Friday, February 13, 2009

Books: The short, strange, and fake life of Abu Tubar.

I recently finished Wafaa Bilal's autobiography/project diary Shoot an Iraqi. Netizens may remember Bilal's "Domestic Tension" project: a conceptual art piece in which the Iraqi-American Bilal spent a month living in a small room with a paintball gun that remote Internet users could control and fire (pictured above). Bilal created the piece after receiving the news that his brother had been killed in Iraqi, the civilian victim on an airstrike that had been targeted by a Predator drone.

Though not horror (though, in many ways, horrifying) Shoot an Iraqi was my introduction to the curious story of Abu Tubar.

The name Iraqi name Abu Tubar presents some translation problems. Given alternately as "the Man with the Axe," "Father or the Axe," "Father of the Hatchet," or "the One with the Axe," the tricky part seems to be how you translate "abu." Often "abu" means "father of" in a literal, genealogical sense, but it can also express linkages that are not genetic. For example, the famed poet Qais is sometimes referred to as Abu Leila, after his muse. In fact, the links implied by the use of abu can get downright weird. For example, Isa (or Jesus) is sometimes identified as Abu Mariam, which implies he's Mary's father and not her son. To confuse matters, titles using abu are often given as nicknames or used as generic slang terms (in some regions of Iraq, all soldiers are known as Abu Khaleel, the title of the religious figure Abraham, and cops are called Abu Ismael, the title of Ishmael). Confused yet? Wait. Abu can also "owner of" or "the one with." Sometimes this association work through synecdoche: power, light, and water meter readers are often called Abu Electricity, "the one with the electricity."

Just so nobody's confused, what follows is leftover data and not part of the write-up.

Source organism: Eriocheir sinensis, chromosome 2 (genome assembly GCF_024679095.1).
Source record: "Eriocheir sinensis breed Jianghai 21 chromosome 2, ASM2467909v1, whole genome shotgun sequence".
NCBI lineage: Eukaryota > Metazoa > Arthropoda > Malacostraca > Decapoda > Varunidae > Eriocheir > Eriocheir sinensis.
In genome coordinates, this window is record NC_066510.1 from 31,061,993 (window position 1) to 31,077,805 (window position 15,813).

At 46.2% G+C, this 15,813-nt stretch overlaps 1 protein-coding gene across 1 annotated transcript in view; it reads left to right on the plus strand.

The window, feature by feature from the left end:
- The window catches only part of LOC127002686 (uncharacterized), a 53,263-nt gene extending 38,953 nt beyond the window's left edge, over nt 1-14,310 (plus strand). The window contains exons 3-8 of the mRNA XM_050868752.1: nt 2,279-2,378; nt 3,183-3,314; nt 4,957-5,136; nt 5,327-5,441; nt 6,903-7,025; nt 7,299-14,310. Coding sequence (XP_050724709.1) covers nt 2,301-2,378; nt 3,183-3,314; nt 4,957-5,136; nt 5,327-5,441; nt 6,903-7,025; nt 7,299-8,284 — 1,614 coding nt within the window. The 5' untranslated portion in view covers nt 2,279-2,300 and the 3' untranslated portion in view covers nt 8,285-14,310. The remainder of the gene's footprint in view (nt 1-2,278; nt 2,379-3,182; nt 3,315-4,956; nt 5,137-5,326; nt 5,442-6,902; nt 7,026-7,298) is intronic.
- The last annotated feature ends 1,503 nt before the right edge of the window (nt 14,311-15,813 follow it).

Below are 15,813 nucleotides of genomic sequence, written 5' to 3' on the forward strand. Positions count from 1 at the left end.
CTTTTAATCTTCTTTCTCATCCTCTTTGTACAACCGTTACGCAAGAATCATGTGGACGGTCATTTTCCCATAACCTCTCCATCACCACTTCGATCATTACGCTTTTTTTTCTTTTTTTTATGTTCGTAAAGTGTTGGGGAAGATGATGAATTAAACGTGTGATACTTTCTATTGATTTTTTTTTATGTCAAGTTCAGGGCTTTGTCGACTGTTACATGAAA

Regardless of how one translates it, Abu Tubar was the nickname the residents of Baghdad gave to what they believed to be their first serial killer.

In 1971, Iraq was going through a massive cultural shift. Back in 1958, the military overthrew the monarchy that ruled Iraq, leaving leadership in the hands of an anti-British, pro-Soviet military dictator. He was himself overthrown in 1963 by another military coup. In 1969, the government changed hands again. The ruling dictator was toppled by the Ba'ath Party, a secular pan-Arab socialist political organization with roots in Syria. Americans would come to identify this "party" as little more than the bureaucracy of Saddam Hussein's dictatorship; but at the time, Hussein was only the deputy to the party's president. Still, though he would not come into power for nearly a decade, Saddam's rise is part of this story.